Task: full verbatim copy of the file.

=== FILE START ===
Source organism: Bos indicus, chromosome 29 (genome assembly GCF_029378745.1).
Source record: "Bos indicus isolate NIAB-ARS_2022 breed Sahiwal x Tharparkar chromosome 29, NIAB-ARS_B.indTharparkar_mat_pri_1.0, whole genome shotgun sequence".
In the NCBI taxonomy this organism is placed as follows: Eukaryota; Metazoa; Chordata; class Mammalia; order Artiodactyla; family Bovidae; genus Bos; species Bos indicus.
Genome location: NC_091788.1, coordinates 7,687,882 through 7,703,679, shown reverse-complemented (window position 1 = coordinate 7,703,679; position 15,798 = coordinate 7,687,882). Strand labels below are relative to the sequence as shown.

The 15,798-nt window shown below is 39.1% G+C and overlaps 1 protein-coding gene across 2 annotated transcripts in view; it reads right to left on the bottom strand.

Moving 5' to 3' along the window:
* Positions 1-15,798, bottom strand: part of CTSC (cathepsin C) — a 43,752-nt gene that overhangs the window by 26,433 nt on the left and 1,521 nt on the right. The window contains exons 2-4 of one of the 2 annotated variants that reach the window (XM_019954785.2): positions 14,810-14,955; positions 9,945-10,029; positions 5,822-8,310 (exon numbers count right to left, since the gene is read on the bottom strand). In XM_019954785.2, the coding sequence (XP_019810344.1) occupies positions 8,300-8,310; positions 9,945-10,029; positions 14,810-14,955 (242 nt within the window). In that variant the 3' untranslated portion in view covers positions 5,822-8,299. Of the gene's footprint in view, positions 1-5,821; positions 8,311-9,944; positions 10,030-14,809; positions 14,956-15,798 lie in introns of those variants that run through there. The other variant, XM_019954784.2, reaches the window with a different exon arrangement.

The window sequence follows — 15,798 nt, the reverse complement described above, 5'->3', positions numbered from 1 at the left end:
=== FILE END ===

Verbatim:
Source organism: Bos indicus, chromosome 29 (genome assembly GCF_029378745.1).
Source record: "Bos indicus isolate NIAB-ARS_2022 breed Sahiwal x Tharparkar chromosome 29, NIAB-ARS_B.indTharparkar_mat_pri_1.0, whole genome shotgun sequence".
In the NCBI taxonomy this organism is placed as follows: Eukaryota; Metazoa; Chordata; class Mammalia; order Artiodactyla; family Bovidae; genus Bos; species Bos indicus.
Genome location: NC_091788.1, coordinates 7,687,882 through 7,703,679, shown reverse-complemented (window position 1 = coordinate 7,703,679; position 15,798 = coordinate 7,687,882). Strand labels below are relative to the sequence as shown.

The 15,798-nt window shown below is 39.1% G+C and overlaps 1 protein-coding gene across 2 annotated transcripts in view; it reads right to left on the bottom strand.

Moving 5' to 3' along the window:
* Positions 1-15,798, bottom strand: part of CTSC (cathepsin C) — a 43,752-nt gene that overhangs the window by 26,433 nt on the left and 1,521 nt on the right. The window contains exons 2-4 of one of the 2 annotated variants that reach the window (XM_019954785.2): positions 14,810-14,955; positions 9,945-10,029; positions 5,822-8,310 (exon numbers count right to left, since the gene is read on the bottom strand). In XM_019954785.2, the coding sequence (XP_019810344.1) occupies positions 8,300-8,310; positions 9,945-10,029; positions 14,810-14,955 (242 nt within the window). In that variant the 3' untranslated portion in view covers positions 5,822-8,299. Of the gene's footprint in view, positions 1-5,821; positions 8,311-9,944; positions 10,030-14,809; positions 14,956-15,798 lie in introns of those variants that run through there. The other variant, XM_019954784.2, reaches the window with a different exon arrangement.

The window sequence follows — 15,798 nt, the reverse complement described above, 5'->3', positions numbered from 1 at the left end: